NEW YORK (Reuters Health) - High blood levels of omega-3 highly unsaturated fatty acids, found in fish oil, may help preserve thinking ability in the elderly, according to the findings of two studies published in the American Journal of Clinical Nutrition.
The results were particularly striking among subjects with high blood pressure or high cholesterol levels.
Accumulating evidence suggests that diets that include omega-3 fatty acids, specifically, eicosapentaenoic acid (EPA) and docosahexaenoic acid (DHA), protect against the development of dementia and Alzheimer’s disease, according to a Dutch research team. However, the effect of EPA+DHA consumption on thinking ability, or “cognitive function,” has received less scrutiny.
So Dr. Boukje Maria van Gelder, from the National Institute for Public Health and the Environment in Bilthoven, and associates evaluated data for 210 healthy men in the “Zutphen Study,” who were 79 to 89 years old in 1990 and had normal mental capacity. Their diets were assessed in 1990, and cognitive function was tested in 1990 and again in 1995.
Subjects who ate fish had a slower decline in cognitive function than subjects who did not eat fish.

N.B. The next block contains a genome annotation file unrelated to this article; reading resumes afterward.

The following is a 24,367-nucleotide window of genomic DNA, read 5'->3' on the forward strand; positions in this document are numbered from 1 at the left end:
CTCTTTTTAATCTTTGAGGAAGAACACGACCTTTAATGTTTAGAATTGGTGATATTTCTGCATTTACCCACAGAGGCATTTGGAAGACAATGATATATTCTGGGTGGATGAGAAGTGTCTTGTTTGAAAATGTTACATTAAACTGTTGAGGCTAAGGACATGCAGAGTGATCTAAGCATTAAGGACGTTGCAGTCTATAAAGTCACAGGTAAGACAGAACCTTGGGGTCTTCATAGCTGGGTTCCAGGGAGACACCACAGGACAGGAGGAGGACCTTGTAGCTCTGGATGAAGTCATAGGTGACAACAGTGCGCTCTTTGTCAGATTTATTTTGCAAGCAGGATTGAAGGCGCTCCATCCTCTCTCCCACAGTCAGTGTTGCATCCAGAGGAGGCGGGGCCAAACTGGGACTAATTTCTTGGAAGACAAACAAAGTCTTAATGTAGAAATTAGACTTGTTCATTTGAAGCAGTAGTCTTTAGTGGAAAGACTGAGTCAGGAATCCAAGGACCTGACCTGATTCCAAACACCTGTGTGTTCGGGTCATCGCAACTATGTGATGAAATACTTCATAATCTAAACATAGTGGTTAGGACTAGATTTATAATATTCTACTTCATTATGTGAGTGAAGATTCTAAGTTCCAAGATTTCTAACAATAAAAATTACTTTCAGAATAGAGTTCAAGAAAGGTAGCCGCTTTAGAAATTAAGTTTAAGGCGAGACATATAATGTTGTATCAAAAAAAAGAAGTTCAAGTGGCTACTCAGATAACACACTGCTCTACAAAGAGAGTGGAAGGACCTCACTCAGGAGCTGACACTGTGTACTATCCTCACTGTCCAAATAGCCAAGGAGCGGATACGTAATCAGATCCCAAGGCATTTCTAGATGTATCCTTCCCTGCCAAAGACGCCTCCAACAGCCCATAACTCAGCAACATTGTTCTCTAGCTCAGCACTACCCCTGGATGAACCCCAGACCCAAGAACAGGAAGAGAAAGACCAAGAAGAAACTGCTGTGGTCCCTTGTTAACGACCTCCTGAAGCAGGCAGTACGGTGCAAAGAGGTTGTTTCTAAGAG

The investigators conclude that “fish consumption and EPA+DHA intake are not significantly related to cognitive impairment but are significantly related to cognitive decline.”
Van Gelder’s team recommends the daily consumption of roughly 400 mg of EPA and DHA, found in fish, meat, eggs, leeks, and cereal products.
In the second study, which involved 2,251 older individuals, Dr. May A. Beydoun, at the University of North Carolina at Chapel Hill, and colleagues showed that high blood levels of EPA and DHA are associated with less decline in verbal ability.
In an accompanying editorial, Dr. William E. Connor and Dr. Sonja L. Connor suggest that EPA has anti-clotting and anti-inflammatory properties that work together to help preserve cognitive function.
SOURCE: American Journal of Clinical Nutrition, April 2007.
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